Meanwhile, Root had mutually benefitted from Richardson’s presence in Chicago. Richardson’s elimination of the need to articulate the middle of an elevation into distinct horizontal layers in the Field Store would set Root, and other Chicago architects free to express the middle of their elevations as one continuous volume or entity, bounded by a base at the ground and at the sky with some sort of termination. Root quickly experimented with this idea in two relatively inconsequential residential projects in early 1886. In both the Argyle Apartments at the northwest corner of Michigan and Jackson, and the Pickwick Flats at the southeast corner of Michigan and Twentieth, Root detailed the five middle stories of both buildings as unbroken, flat surfaces of brick that were given a vertical articulation with the regular spacing of bay windows. He had given birth to their subsequent siblings that would incorporate both details and culminate in his final design for the Monadnock Block, that would continue to be delayed for the next three years.
Look carefully at these two apartment buildings: how did Root eliminate the corners, à la Richardson’s Ames Building? Of course, he put a stack of bay windows at the corner, as Richardson had done in the tower of the Allegheny County Courthouse, thereby not only eliminating the corner, but implying that the building had been wrapped with one continuous surface. I could also point to the Maller Building standing diagonally across from the site of the Rookery as a precedent with the exception that J.J. Flanders had detailed this masonry cylinder as a solid.
While a sharp-edged corner allows one to read the two-dimensional plane of the wall, the elimination of the corner emphasized the building’s volume or mass, depending upon how the architect detailed the openings (flush with the surface for volume or setback allowing one to read the thickness/mass of the wall). I reiterate once again, one technique (2-D surface) is not inherently better than the other (3-D volume/mass), but they do impart a different type of “read” to a building, a conscious design decision to be made by the architect.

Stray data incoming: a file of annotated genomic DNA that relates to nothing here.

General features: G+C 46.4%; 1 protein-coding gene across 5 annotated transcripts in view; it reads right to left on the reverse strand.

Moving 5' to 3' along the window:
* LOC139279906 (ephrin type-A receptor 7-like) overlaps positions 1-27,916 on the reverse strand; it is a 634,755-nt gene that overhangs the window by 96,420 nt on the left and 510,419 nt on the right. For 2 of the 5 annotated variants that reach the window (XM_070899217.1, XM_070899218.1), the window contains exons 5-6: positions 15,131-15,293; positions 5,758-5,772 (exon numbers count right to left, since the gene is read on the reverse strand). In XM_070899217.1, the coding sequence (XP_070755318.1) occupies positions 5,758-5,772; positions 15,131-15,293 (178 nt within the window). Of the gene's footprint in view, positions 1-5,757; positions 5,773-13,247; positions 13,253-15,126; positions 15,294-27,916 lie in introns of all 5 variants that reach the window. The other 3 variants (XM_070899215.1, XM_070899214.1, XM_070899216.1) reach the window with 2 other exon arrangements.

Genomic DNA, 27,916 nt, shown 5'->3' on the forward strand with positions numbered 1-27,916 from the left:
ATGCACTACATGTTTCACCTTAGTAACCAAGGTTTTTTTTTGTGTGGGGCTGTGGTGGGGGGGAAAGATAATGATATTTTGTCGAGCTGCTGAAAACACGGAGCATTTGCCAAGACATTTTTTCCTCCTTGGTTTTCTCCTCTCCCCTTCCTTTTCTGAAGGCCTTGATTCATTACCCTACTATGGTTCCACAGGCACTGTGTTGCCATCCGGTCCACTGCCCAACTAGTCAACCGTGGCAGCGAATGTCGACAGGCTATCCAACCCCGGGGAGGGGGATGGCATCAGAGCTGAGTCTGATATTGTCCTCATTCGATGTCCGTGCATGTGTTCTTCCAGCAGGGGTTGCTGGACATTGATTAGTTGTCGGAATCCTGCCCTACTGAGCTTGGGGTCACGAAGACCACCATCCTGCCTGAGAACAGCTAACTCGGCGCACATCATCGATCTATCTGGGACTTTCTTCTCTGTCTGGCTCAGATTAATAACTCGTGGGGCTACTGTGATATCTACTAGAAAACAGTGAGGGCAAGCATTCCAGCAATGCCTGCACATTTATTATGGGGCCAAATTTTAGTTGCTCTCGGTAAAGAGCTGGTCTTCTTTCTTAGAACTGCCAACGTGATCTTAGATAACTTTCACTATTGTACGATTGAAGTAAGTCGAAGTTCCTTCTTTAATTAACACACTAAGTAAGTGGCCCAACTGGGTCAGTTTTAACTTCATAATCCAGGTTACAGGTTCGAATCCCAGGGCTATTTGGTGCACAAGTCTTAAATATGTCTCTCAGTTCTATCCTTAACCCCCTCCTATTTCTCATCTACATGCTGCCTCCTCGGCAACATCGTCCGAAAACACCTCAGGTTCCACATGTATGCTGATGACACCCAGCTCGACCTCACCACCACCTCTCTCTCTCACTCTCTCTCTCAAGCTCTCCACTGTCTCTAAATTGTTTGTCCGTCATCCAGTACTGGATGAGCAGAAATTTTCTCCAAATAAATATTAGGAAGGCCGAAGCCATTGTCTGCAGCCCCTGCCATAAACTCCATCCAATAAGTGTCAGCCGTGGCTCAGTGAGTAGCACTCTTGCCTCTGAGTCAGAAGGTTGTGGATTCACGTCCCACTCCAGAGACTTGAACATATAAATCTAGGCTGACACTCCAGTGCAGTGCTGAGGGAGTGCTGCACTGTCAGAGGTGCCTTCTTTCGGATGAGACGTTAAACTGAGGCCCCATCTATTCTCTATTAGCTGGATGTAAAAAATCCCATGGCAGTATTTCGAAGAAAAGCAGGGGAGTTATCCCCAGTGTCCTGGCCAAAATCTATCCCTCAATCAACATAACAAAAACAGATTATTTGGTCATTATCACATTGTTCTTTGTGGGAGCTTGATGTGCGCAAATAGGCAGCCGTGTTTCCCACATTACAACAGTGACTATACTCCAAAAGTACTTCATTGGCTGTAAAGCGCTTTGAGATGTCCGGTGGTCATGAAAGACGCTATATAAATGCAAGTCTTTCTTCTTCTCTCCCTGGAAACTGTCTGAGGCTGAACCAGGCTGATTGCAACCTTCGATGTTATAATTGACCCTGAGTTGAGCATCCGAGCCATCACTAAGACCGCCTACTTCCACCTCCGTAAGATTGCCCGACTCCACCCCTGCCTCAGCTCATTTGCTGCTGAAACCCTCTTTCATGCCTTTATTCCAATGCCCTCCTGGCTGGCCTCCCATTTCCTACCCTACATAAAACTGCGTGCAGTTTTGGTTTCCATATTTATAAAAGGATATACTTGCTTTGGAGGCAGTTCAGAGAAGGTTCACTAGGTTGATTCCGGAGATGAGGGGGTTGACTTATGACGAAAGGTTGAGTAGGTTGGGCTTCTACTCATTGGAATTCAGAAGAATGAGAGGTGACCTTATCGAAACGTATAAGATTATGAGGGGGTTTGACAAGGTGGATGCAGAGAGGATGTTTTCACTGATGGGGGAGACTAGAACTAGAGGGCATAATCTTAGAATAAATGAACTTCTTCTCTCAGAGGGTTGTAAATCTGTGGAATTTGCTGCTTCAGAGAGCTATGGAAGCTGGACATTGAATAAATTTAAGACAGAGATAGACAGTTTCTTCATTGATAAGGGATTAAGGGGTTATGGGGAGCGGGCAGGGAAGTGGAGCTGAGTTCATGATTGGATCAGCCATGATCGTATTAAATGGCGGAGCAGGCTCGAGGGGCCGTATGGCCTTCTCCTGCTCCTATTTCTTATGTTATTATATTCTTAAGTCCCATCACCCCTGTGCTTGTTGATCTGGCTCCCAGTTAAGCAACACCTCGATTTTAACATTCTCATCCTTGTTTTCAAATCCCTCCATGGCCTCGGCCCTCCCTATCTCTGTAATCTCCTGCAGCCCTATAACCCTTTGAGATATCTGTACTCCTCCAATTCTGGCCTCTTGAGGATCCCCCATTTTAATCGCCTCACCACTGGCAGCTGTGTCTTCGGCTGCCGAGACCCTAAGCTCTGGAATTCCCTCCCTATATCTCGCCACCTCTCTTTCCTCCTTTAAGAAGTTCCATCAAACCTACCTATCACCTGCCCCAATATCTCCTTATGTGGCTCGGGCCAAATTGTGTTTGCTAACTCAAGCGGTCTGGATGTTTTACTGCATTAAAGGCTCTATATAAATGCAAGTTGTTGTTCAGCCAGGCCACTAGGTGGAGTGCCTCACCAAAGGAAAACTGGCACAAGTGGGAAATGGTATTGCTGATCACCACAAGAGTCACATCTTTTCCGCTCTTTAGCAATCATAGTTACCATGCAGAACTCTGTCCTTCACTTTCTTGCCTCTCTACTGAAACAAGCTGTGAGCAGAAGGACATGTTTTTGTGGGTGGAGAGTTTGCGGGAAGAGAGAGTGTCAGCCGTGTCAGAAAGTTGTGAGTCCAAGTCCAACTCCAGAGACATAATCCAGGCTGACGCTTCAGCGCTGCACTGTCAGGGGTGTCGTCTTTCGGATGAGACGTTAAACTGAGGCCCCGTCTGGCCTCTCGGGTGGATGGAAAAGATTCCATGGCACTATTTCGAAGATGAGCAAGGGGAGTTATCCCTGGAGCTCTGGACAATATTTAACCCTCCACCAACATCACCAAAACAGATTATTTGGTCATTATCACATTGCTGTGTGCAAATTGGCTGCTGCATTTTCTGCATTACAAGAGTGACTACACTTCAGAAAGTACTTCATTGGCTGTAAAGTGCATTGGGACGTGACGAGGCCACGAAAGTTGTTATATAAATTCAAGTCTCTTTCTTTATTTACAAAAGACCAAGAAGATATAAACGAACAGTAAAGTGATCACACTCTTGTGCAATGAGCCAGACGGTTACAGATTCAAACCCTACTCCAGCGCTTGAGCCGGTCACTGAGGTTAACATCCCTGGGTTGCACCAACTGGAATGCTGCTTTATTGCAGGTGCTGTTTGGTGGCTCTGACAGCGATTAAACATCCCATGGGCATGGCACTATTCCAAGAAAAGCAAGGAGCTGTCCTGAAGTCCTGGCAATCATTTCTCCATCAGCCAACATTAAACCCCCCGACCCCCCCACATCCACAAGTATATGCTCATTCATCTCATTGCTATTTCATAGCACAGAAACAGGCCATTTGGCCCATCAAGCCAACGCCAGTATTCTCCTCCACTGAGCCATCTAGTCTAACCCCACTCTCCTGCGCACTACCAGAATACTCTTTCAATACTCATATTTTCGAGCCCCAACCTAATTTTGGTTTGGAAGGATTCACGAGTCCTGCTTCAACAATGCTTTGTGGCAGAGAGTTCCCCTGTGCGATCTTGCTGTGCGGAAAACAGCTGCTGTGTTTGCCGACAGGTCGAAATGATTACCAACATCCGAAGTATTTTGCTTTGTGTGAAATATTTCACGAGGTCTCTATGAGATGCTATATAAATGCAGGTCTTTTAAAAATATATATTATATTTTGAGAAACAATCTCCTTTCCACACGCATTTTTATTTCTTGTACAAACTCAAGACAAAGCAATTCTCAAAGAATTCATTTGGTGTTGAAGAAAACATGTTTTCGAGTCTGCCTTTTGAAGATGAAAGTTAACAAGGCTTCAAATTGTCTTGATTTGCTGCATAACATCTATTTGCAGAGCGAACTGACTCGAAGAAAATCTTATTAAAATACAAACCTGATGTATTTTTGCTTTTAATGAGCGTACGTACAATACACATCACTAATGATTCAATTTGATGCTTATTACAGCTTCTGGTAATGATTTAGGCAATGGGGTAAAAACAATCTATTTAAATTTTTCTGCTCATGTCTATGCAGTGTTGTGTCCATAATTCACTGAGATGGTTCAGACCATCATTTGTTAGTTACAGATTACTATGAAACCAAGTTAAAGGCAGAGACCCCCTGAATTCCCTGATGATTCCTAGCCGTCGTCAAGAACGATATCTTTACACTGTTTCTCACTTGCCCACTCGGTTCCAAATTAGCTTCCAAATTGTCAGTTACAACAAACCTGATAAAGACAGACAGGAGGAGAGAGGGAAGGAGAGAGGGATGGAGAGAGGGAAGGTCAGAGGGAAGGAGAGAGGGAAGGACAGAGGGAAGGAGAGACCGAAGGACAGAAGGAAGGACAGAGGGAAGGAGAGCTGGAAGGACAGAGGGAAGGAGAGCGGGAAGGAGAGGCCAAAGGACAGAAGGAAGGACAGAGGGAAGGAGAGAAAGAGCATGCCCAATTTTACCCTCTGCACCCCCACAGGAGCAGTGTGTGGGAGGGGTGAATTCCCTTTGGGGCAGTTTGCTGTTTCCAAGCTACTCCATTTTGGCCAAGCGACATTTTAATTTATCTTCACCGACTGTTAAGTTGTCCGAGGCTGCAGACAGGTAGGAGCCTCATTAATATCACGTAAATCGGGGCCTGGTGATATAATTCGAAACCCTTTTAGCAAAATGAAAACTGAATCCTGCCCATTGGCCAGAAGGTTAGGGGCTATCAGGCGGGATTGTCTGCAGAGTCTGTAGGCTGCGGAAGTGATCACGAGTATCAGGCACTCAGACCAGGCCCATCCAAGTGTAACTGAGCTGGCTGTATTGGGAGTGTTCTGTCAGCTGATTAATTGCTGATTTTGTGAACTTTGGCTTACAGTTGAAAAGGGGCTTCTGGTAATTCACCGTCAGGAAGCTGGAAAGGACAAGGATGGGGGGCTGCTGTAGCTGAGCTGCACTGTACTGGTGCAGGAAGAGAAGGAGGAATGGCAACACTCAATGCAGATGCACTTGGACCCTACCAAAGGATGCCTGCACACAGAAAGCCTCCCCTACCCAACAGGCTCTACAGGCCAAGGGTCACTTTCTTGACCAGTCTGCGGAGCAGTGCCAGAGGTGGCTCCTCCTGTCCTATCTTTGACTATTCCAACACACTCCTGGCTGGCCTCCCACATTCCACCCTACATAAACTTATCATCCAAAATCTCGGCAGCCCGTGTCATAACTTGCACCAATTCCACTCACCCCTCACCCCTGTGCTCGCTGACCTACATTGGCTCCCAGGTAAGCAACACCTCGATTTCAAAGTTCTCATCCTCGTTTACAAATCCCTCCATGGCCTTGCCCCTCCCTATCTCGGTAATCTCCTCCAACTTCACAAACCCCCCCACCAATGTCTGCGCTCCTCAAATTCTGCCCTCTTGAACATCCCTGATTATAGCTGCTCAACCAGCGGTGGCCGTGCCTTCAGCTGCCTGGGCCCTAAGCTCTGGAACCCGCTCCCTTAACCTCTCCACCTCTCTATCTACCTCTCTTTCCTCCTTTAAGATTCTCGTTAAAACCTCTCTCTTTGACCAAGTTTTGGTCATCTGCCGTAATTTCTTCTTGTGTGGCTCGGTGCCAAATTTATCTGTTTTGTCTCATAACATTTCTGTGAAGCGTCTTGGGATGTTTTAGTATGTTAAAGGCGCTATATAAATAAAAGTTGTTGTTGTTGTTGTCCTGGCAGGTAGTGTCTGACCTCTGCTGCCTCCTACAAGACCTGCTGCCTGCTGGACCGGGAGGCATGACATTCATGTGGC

The two apartment buildings would be Root’s last design for a building in Chicago for the next two and a half years. The deadline for the eight-hour workday that the IWPA, back in October 1884 had set for May 1, 1886, had finally arrived. This timebomb detonated in the evening of May 4 in Chicago’s Haymarket Square. The socio/political climate in the city would change overnight to one that would not be conducive for any capital investment for the upcoming two years (with the eventual exception of the Auditorium, that was erected specifically in response to the city’s boiling class-conflict as Joseph Siry has documented). Meanwhile, Manifest Destiny that brought with it architecture, would continue moving west of the Mississippi River. Kansas City would challenge Chicago’s meat industry (as Chicago had done to Cincinnati), and Minneapolis/St. Paul would surpass Chicago’s wheat business. Both cities will give Chicago’s architects the opportunity to continue the evolution of the skyscraper during the coming dark days in Chicago…
I will be taking a week-long hiatus from the blog. I should return with the start of Volume Four (1886-1891) by Feb. 16. In the meanwhile, I hope you enjoyed my presentation of Chicago’s architecture during the period 1874-1886. If you have the time, I’d appreciate hearing from you about what you have learned so far. I guess it’s the teacher in me…… Thanks for following! In the meanwhile, here’s something to look forward to…
In 1885 Chicago did not have a building that expressed the skeleton frame as boldly as the Bank of Minneapolis. Note how large the operable panes of glass in the lower floors were…